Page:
If you have been following our blog, you would know that we started off by touching subjects that explain the psychology of trading; the thinking and mind-set required to become a successful trader. In the forthcoming posts we will be discussing actual day trading tips, ideas and strategies alongside our regular posts on the psychology of trading. This short post however will be handy for those who would like to see what has been discussed so far about trading psychology. We intend to progress slowly thorough the stages of learning and covering the subjects that relate to day trading, therefore we have initially kept out focus on the thinking and psychology of trading which will soon shift as we progress through the different stages planned out for this blog.

Here’s a great quote that sums up why it’s important to learn the psychology of trading:

“All through time, people have basically acted and reacted the same way in the market as a result of greed, fear, ignorance, and hope. That is why the numerical formations and patterns
recur on a constant basis. Over and over, with slight variations. Because markets are driven by humans and human nature never changes.”
Jesse Lauriston Livermore

I have another way of looking at it when I see people jumping straight in to learning trade setups and strategies. Imagine beginners as foot soldiers on a battle field who do not know or see the full  picture of an ongoing warfare. Now worst yet, imagine a soldier who is made to stand in the line of fire without ample training and understanding of the warfare.  What do you think would be the chances of success in the given scenario? That’s how lost and confused beginners are, when they are miss-sold the dream of riches, and made to trade within a few days, even the very first day and minutes after joining a trading programme.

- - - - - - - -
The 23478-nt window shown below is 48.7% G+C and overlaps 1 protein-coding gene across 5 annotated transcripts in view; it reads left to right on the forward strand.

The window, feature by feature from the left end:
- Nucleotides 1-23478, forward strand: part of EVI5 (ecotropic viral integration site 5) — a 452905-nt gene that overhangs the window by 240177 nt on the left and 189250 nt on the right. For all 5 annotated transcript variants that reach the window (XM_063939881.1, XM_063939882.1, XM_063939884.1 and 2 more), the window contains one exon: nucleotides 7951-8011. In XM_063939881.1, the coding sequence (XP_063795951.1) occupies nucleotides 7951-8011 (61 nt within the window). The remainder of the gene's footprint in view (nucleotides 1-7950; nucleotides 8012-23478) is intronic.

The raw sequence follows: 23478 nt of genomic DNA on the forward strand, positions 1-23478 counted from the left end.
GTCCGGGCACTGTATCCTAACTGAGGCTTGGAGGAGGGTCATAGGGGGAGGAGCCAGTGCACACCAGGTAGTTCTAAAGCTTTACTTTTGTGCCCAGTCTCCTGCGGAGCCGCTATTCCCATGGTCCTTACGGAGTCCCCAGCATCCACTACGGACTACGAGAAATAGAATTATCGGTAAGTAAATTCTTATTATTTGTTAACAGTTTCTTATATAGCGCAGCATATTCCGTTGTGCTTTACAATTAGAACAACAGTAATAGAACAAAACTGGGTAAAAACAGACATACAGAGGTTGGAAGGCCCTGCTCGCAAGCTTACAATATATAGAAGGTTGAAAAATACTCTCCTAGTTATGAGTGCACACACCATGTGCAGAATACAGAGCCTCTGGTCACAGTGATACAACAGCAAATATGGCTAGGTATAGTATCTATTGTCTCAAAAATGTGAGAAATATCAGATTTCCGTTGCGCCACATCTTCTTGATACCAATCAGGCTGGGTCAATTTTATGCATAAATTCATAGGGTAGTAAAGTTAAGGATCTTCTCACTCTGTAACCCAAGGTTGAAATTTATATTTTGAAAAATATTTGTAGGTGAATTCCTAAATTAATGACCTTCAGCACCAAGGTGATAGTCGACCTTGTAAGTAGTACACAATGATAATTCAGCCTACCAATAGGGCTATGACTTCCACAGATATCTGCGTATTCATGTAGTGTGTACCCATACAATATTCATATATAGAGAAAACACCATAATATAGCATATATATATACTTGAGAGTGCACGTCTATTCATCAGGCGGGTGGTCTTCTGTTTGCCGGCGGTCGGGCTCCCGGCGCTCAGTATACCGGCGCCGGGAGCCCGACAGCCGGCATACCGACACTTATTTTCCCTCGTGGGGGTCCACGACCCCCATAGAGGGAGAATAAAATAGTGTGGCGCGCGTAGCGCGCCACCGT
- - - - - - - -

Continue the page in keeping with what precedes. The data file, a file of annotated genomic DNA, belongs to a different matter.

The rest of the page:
Trading is no different. If you become slave to a setup or a trading system without knowing the fundamentals, then you are likely to succeed in situations you have been trained to handle, and you’re bound to fail when the situation changes or when variations come in to play.

You can make money without knowing what is going to happen next.

Mark Douglas

By no means I am discounting the fact that trade setups and systems don’t work. However, having a deeper understanding of ourselves (trading psychology) and the right mindset can give you a better chance of survival or even thrive with your trading abilities.

Here’s a quick overview of what has been discussed so far covering the psychology of trading:

1. The Real Need For Trading: We started off with the basic reasoning behind the need for trading, and discussed how money works, and why profit seeking is the ultimate form of expression in day trading. We discussed, how we (as humans) are expressing our needs by performing actions, and how our environment influences our actions.

2. Keeping An Open Mind For Trading: We discussed the importance of having an open mind at all times, and not letting our biases take over and influence our decision making.

3. Learning To Think Like A Trader: In this post we discussed the main aspects and psychology of trading that play the most important part in trading. We explained how the approach changes our psychology and separates a successful trader from the rest.

4. Your Concept Of Money Changes Your Psychology: We explained how the majority of professions work, and why the conventional approach to money works fine for all professions apart from trading. We discussed how the psychology of working 9-5 has a negative impact on a trader’s ability to make profits.

5. Psychological Factors That Drive Trading: We discussed in detail the most powerful human emotions ‘fear and greed’ and how they drive trading activities. We also looked at the processes and reactions that take place in our subliminal minds and trigger impulse actions. We also looked at the negative psychological impacts when in a losing trade, and ways we can avoid and prevent revenge trading.

6. The Nature Of The Trading Game And Psychological Implications: We discussed how trading is being sold or miss-sold these days, leading people in the wrong direction and giving them the wrong mind-set right from the start. We also discussed the common misconceptions about day trading and the psychological implication of having emotional biases.

7. Why Do We Need Predator Mentality To Succeed?: We discussed how the different approaches to trading may or may not work. Often beginners struggle to understand the nature of the trading environment and lose money. We also discussed the psychology of most successful traders and what makes them more profitable than others.

In the forthcoming posts, we will be discussing day trading strategies and action plans in detail. However, at this stage, I felt we have covered a lot of ground on the psychology of trading and making a post that gives all the links to the topics covered so far.

Thanks for reading…